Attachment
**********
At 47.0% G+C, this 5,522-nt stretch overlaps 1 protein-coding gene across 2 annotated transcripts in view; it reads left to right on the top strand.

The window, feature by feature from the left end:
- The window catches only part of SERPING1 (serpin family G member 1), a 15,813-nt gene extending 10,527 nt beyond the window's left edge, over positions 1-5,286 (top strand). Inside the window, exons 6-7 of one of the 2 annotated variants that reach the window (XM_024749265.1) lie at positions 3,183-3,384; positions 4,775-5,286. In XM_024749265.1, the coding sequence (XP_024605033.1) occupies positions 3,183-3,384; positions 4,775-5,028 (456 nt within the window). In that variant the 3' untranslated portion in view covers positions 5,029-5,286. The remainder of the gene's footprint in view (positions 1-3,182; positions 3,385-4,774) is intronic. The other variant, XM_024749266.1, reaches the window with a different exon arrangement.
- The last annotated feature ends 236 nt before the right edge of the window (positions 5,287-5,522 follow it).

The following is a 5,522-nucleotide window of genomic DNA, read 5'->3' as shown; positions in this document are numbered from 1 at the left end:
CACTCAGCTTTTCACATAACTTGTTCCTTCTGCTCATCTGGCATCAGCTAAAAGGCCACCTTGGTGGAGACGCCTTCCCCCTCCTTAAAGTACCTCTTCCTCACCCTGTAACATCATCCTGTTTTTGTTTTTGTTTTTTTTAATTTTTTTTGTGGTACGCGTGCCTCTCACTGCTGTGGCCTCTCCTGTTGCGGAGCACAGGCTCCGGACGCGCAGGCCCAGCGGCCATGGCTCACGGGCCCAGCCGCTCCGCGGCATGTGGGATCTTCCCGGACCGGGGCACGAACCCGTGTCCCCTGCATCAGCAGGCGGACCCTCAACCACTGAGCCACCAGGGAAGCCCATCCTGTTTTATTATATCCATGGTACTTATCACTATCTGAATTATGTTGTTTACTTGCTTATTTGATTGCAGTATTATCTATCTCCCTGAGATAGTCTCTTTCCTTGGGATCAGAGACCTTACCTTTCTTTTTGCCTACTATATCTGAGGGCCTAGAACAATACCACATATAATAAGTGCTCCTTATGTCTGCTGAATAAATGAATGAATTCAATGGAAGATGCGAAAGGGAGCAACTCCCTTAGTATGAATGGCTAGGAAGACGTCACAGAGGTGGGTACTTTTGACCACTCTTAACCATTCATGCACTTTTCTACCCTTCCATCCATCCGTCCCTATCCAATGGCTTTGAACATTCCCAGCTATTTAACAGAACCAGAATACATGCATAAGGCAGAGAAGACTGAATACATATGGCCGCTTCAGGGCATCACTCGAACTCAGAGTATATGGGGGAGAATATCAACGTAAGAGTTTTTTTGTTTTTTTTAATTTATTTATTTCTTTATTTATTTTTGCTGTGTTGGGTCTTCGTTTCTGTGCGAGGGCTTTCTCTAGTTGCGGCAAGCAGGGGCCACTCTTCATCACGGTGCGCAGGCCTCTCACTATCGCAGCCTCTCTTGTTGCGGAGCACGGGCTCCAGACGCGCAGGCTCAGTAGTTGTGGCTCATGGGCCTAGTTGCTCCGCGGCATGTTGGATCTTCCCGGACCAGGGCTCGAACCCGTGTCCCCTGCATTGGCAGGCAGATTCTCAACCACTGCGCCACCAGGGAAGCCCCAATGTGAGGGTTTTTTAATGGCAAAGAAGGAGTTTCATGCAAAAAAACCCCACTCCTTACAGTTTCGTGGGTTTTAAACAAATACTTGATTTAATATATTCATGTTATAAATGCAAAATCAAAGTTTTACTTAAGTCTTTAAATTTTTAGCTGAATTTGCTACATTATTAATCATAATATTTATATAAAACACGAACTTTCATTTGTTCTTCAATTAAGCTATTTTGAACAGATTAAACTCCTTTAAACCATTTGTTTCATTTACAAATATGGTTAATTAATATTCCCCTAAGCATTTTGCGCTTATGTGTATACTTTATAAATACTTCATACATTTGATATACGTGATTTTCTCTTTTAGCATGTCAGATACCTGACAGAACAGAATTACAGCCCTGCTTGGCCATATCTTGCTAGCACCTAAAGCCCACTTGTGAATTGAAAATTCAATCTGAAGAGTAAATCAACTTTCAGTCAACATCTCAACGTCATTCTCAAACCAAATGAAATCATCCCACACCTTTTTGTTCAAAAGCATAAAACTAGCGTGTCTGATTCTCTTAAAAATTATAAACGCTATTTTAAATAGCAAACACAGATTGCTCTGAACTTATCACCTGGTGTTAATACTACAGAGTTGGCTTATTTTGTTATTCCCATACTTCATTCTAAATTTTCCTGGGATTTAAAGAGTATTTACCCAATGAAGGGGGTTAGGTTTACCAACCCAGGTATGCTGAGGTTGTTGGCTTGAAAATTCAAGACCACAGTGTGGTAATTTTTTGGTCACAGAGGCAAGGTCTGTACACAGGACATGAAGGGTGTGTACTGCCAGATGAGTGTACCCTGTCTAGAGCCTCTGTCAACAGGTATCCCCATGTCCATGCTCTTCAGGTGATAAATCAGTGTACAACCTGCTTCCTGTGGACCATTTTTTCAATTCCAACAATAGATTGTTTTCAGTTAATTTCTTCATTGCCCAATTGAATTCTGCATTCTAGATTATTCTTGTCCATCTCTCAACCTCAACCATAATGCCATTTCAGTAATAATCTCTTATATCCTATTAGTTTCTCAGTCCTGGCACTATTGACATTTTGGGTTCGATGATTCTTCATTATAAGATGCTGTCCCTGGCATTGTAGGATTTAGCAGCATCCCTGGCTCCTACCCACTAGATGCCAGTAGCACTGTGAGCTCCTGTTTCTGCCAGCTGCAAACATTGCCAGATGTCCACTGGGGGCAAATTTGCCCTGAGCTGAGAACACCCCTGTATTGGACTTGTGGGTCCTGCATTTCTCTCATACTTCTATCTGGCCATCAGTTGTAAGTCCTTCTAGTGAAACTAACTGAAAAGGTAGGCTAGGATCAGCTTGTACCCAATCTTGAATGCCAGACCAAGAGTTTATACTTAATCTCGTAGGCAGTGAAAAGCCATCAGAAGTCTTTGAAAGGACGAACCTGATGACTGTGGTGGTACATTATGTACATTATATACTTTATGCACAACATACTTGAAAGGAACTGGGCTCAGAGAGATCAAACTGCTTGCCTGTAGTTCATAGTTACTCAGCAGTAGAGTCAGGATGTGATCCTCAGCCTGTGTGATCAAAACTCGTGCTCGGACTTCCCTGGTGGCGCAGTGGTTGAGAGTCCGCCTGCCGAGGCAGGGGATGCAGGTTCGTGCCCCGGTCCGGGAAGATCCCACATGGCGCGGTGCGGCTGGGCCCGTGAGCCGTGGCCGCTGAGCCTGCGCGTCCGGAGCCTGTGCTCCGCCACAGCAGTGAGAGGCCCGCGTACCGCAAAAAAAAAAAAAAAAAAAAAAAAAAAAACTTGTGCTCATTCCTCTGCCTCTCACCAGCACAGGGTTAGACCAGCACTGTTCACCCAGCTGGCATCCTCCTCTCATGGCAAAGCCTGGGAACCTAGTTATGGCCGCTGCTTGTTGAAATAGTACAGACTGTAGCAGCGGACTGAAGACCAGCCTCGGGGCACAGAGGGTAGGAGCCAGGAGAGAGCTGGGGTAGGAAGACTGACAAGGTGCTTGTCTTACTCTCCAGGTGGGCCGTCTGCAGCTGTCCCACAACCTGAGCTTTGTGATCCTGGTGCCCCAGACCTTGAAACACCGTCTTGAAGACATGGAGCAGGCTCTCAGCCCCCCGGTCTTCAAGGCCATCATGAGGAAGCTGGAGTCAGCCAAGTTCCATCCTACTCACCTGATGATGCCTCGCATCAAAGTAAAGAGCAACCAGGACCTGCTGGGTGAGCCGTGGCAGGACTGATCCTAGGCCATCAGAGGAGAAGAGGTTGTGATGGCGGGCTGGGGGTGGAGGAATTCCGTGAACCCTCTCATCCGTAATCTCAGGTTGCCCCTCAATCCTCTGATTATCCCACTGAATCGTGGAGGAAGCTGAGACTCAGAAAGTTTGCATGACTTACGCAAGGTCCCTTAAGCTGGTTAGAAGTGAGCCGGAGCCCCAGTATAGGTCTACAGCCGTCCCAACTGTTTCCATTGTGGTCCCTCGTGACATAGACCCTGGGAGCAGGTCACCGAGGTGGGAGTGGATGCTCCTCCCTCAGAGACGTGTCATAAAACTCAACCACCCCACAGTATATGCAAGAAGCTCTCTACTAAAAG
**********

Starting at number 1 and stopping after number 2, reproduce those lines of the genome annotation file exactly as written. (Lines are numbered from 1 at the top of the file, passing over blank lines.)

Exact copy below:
At 47.0% G+C, this 5,522-nt stretch overlaps 1 protein-coding gene across 2 annotated transcripts in view; it reads left to right on the top strand.

The window, feature by feature from the left end: